For years, doctors in Indian hospitals have been recommending home-based care for rehabilitation of stroke patients. But a new study – largest of its kind – has revealed that this does not work.
Stroke patients require continuous care including physiotherapy to recover and minimize life-long disability. In the absence of adequate professional and affordable rehabilitation facilities, doctors often recommend care at home by family members supplemented physiotherapist visits. Hospital-based care is also offered in various centres but is costly.
In order to study if home-based care results in desired outcomes, a study was done at 14 public, private and district hospitals across the country. A total of 1250 stroke patients were followed up over six months. The study participants were divided in two groups – one received standard package of care given by respective hospital while the other group was given home-based care which included training to family members and weekly visits by physiotherapists for two months. The results revealed that there was no reduction in disability for patients who got care at home, compared to those who received the standard package.
The findings, published in medical journal The Lancet in its latest edition, have surprised medical community because earlier studies carried out in developed countries had indicated that community-based rehabilitation played significant role in recovery of stroke patients. The World Health Organisation (WHO) too recommends such an approach.
"We found that despite extensive training in hospital and during follow up visits in the home, there was no difference in the degree of recovery or quality of life of people who received this extra treatment," explained Professor Richard Lindley of the George Institute for Global Health and the University of Sydney, who led the study.
The study, supported by the National Health and Medical Research Council (NMHRC) of Australia, was coordinated by Christian Medical College, Ludhiana. Patients in the intervention group had access to physiotherapists who taught the family techniques such as mobility training and communication practice.
"Professional help like training and visits by physiotherapists was provided for first two months only because the intervention needed to be cost effective and sustainable. If family members required more training, then the aspiration of routinely providing rehabilitation through family caregivers might not be feasible," pointed out Jeyaraj Pandian, neurologist from Christian Medical College, Ludhiana who led the trial. "Our training programme might not have been sufficient (in time and content) to deliver effective family rehabilitation, as we observed only about 30 minutes of daily activities in the intervention group. Conventional western rehabilitation is usually associated with greater daily therapy time." Accredited Social Health Activist (ASHA) might have been a more effective strategy, but probably more expensive.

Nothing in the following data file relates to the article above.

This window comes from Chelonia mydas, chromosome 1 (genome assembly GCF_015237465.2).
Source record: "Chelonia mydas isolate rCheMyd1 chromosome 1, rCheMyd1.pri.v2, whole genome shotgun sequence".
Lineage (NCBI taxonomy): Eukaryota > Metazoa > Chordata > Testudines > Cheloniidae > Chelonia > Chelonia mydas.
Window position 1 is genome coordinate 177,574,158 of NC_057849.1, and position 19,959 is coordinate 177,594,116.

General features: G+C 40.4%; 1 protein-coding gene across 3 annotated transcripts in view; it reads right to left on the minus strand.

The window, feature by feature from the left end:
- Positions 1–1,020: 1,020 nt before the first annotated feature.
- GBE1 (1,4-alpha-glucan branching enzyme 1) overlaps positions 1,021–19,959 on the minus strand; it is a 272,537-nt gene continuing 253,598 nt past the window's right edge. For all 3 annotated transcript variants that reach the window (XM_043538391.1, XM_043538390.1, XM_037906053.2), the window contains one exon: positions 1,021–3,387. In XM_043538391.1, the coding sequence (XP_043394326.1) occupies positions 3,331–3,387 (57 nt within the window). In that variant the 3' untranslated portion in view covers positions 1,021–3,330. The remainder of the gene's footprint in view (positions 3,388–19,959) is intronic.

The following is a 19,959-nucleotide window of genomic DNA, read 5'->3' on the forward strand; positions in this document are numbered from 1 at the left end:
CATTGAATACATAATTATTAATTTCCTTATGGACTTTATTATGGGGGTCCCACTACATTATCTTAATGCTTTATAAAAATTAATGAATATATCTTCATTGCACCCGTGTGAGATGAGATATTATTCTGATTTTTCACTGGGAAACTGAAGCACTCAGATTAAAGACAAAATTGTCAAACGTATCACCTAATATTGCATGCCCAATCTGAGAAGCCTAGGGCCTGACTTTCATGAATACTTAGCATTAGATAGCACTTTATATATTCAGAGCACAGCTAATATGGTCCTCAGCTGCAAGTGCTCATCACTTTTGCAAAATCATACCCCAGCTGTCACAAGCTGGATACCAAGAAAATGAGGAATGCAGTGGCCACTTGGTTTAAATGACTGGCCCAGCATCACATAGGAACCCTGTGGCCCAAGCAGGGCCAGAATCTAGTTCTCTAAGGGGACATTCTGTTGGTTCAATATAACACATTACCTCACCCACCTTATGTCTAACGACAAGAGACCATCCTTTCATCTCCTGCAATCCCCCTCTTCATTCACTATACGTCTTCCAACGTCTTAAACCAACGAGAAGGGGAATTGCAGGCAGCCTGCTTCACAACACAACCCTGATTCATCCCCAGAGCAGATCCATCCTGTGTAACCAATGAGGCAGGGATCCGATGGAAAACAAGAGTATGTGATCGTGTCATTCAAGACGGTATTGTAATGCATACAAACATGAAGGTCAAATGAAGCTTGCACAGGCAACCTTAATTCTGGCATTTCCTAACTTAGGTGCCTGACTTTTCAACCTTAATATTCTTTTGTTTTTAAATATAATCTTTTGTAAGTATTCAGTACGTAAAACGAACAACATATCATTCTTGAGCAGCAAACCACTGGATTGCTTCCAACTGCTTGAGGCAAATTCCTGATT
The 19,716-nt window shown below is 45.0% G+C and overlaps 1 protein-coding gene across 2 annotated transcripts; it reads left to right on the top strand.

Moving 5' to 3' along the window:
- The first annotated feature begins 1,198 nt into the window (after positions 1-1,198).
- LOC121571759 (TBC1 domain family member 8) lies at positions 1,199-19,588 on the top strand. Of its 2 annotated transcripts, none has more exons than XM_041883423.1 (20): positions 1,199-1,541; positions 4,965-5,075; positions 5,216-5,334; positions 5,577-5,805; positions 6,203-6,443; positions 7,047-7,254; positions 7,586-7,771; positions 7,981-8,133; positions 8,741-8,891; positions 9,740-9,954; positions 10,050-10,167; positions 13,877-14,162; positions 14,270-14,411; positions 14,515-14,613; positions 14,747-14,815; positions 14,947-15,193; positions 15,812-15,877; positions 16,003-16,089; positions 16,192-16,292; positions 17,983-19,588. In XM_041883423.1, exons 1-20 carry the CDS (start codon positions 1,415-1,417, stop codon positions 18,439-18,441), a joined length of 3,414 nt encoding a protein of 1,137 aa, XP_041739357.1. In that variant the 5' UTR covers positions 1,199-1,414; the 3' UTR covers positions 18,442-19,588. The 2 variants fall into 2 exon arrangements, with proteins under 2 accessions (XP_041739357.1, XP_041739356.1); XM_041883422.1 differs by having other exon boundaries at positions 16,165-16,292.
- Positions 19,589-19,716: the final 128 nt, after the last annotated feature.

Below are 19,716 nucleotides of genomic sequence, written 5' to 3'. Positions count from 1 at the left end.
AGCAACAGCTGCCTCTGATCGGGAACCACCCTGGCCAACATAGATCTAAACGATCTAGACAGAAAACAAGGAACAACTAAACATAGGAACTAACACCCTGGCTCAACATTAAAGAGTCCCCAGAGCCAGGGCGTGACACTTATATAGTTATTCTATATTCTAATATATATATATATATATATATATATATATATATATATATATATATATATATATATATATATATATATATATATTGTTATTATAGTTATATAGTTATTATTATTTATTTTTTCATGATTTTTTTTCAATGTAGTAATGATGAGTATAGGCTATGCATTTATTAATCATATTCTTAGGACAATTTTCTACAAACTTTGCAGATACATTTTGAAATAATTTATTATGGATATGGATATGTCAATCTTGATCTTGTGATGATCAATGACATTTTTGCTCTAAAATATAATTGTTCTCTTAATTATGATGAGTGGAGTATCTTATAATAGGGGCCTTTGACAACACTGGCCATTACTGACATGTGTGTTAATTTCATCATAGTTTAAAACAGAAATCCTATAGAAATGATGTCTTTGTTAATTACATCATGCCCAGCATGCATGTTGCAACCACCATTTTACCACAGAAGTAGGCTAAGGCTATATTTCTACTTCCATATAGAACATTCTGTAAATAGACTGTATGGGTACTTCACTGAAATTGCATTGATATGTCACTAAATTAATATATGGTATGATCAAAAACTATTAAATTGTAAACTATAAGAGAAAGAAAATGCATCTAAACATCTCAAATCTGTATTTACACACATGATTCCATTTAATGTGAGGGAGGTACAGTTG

Dr Vijaya Nath Mishra, a neurologist at the Sir Sunderlal Hospital at BHU, Varanasi, said the results of the study are surprising. "We will have to carefully examine the evidence because we have so far believed and also observed that caregivers and family members have a major role in outcome of stroke." Dr Mishra was not associated with the study.
It is estimated that around 1.6 million people have a stroke in India each year, yet the vast majority receive no formal rehabilitation. The whole country has just 35 stroke units, and most are in the cities, despite stroke being the third commonest cause of death in the adult population.
Professor G V S Murthy of the Indian Institute of Public Health, the Co-Chair of the study, commented, "task shifting is increasingly seen as a solution to targeting chronic diseases in many countries in the world. But our results show it may be ineffective for some conditions and waste already limited resources. We need more rigorous examinations of such family and community led programs before they become commonplace."
The participating hospitals included Christian Medical College, Ludhiana; Apollo Gleneagles Hospitals, Kolkata; All India Institute of Medical Sciences, New Delhi; Baptist Christian Hospital, Tezpur; Christian Medical College and Hospital, Vellore; GNRC Hospitals, Dispur; Lalitha Super Specialty Hospital, Guntur; Nizam Institute for Medical Sciences, Hyderabad; Postgraduate Institute for Medical Sciences and Research, Chandigarh; Sree Chitra Tirunal Institute for Medical Sciences and Technology; Global Hospitals, Chennai; BGS Global Hospitals, Bangalore; Amrita Institute of Medical Sciences, Kochi and St. Stephen's Hospital, New Delhi.
In arrangement with: India Science Wire
Image courtesy: Medpage Today